Witnesses said they saw Morgan and two other men step out of a black SUV and walk toward the play lot at Dawes Park the afternoon of Nov. 2, and that they milled around the playground as Tyshawn took a turn on the swings, Canellis said.

The three men walked back to the SUV, then returned a few minutes later, prosecutors said. Morgan and one of the men walked off. The man who remained walked over and picked up the basketball Tyshawn had set down beside the swing set and gave it a few dribbles. He then gave the ball back to Tyshawn, then walked off with him in the direction of an alley off 81st Place, prosecutors said.

The SUV followed.

Moments later, shots rang out from the alley, and Tyshawn lay dead, struck four times by .40-caliber bullets—one fired from so close, gunpowder scorched the boy’s face. The black SUV was seen speeding away from the alley.

Morgan had turned himself in for questioning just days after the killing and was released.

He apparently was under police surveillance last week when he left a Palos Hills hotel with a friend, Dwight Boone-Doty, who police say had a a .40 caliber pistol peeking out from his waistband as he got into a car with Morgan.

Police pulled the car over a few blocks away in Evergreen Park, and found Doty’s gun and another .40-caliber in a duffel bag Morgan had been carrying outside the hotel.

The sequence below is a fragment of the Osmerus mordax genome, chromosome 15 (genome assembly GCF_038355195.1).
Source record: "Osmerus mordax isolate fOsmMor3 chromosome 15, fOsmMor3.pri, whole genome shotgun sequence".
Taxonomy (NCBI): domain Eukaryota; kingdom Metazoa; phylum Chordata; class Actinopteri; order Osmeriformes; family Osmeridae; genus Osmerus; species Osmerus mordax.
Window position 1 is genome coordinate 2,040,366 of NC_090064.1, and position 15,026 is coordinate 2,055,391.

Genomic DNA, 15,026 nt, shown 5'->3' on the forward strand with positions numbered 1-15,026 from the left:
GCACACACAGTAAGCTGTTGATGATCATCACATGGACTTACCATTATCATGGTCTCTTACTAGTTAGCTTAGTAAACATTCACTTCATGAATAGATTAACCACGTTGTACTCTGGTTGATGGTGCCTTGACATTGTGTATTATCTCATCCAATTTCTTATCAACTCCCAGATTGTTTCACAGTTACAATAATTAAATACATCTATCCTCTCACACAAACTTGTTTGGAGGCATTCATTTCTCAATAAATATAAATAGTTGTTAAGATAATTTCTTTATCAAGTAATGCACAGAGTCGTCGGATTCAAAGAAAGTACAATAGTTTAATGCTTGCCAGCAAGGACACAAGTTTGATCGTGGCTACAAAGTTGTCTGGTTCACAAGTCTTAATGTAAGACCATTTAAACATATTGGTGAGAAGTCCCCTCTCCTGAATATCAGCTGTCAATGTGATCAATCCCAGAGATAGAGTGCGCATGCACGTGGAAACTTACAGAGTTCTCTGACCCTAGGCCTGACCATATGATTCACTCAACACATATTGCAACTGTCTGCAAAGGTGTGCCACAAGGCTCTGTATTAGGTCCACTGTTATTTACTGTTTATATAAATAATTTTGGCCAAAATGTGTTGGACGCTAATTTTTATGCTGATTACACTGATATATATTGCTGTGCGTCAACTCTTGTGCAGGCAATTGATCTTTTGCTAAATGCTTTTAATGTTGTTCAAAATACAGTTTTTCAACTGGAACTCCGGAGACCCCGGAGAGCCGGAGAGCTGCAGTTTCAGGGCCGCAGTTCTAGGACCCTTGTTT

Both men have prior felony convictions that bar them from possessing firearms, though police said neither weapon matched the one used to kill Tyshawn.

Morgan had posted $100,000 bond within 48 hours of his arrest last week. Doty remains in custody.

Police are seeking a third man, Kevin Edwards, in connection with Tyshawn’s murder.

McCarthy declined to say whether Doty was one of the three suspects in the boy’s shooting, though he did say a third suspect was in custody.

Asked by reporters if Morgan was the trigger man, Canellis said charging documents mentioned two “uncharged co-defendants” but did not specify which one was the shooter.

Police have announced a reward of $50,000 for tips leading to an arrest, and said Friday that the charges against Morgan and Edwards were a result of information from the community.

Still, in court records the case appears to be circumstantial.

Canellis would not say if any of the suspects had cooperated with police, and evidence offered at the bond hearing describes witnesses who saw Morgan at the park with Tyshawn and the black SUV that followed Morgan and Tyshawn in the alley.

Global positioning satellite information on the SUV had been reset, but still showed that the SUV had been parked at Dawes Park around the time of Tyshawn’s murder, and at Morgan’s girlfriend’s house immediately afterward.

Outside the courtroom, Morgan’s lawyer said his client had nothing to do with the killing.

“Corey Morgan absolutely denies any involvement in Tyshawn Lee’s murder,” said lawyer Jonathan Brayman, who said he is representing Morgan along with legendary attorney Thomas Breen.

After he emerged as a “person of interest” Morgan was placed in multiple police lineups and apparently was not identified as the killer, Brayman said.

“It’s my understanding that he was subject to some lineups, and he was released,” Brayman said.